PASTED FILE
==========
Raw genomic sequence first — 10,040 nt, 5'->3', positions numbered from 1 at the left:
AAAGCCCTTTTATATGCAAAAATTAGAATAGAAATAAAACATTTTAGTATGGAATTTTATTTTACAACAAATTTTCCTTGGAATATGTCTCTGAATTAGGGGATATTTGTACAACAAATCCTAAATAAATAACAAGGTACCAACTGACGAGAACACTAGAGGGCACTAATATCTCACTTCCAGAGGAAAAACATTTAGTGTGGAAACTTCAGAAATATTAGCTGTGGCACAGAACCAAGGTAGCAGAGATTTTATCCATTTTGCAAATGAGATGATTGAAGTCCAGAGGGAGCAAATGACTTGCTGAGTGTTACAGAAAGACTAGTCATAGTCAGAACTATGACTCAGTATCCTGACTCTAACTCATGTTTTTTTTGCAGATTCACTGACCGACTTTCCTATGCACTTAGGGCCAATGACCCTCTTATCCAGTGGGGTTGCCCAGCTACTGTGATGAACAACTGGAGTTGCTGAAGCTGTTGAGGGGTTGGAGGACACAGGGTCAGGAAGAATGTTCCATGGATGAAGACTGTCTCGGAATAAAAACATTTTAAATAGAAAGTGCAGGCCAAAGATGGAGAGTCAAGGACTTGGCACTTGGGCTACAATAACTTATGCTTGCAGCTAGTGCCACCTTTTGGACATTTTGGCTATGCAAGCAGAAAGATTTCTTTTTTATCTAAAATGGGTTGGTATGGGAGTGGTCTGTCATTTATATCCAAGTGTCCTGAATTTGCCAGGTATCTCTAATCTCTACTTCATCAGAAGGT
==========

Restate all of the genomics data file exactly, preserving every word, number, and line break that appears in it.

Raw genomic sequence first — 10,040 nt, 5'->3', positions numbered from 1 at the left:
AAAGCCCTTTTATATGCAAAAATTAGAATAGAAATAAAACATTTTAGTATGGAATTTTATTTTACAACAAATTTTCCTTGGAATATGTCTCTGAATTAGGGGATATTTGTACAACAAATCCTAAATAAATAACAAGGTACCAACTGACGAGAACACTAGAGGGCACTAATATCTCACTTCCAGAGGAAAAACATTTAGTGTGGAAACTTCAGAAATATTAGCTGTGGCACAGAACCAAGGTAGCAGAGATTTTATCCATTTTGCAAATGAGATGATTGAAGTCCAGAGGGAGCAAATGACTTGCTGAGTGTTACAGAAAGACTAGTCATAGTCAGAACTATGACTCAGTATCCTGACTCTAACTCATGTTTTTTTTGCAGATTCACTGACCGACTTTCCTATGCACTTAGGGCCAATGACCCTCTTATCCAGTGGGGTTGCCCAGCTACTGTGATGAACAACTGGAGTTGCTGAAGCTGTTGAGGGGTTGGAGGACACAGGGTCAGGAAGAATGTTCCATGGATGAAGACTGTCTCGGAATAAAAACATTTTAAATAGAAAGTGCAGGCCAAAGATGGAGAGTCAAGGACTTGGCACTTGGGCTACAATAACTTATGCTTGCAGCTAGTGCCACCTTTTGGACATTTTGGCTATGCAAGCAGAAAGATTTCTTTTTTATCTAAAATGGGTTGGTATGGGAGTGGTCTGTCATTTATATCCAAGTGTCCTGAATTTGCCAGGTATCTCTAATCTCTACTTCATCAGAAGGT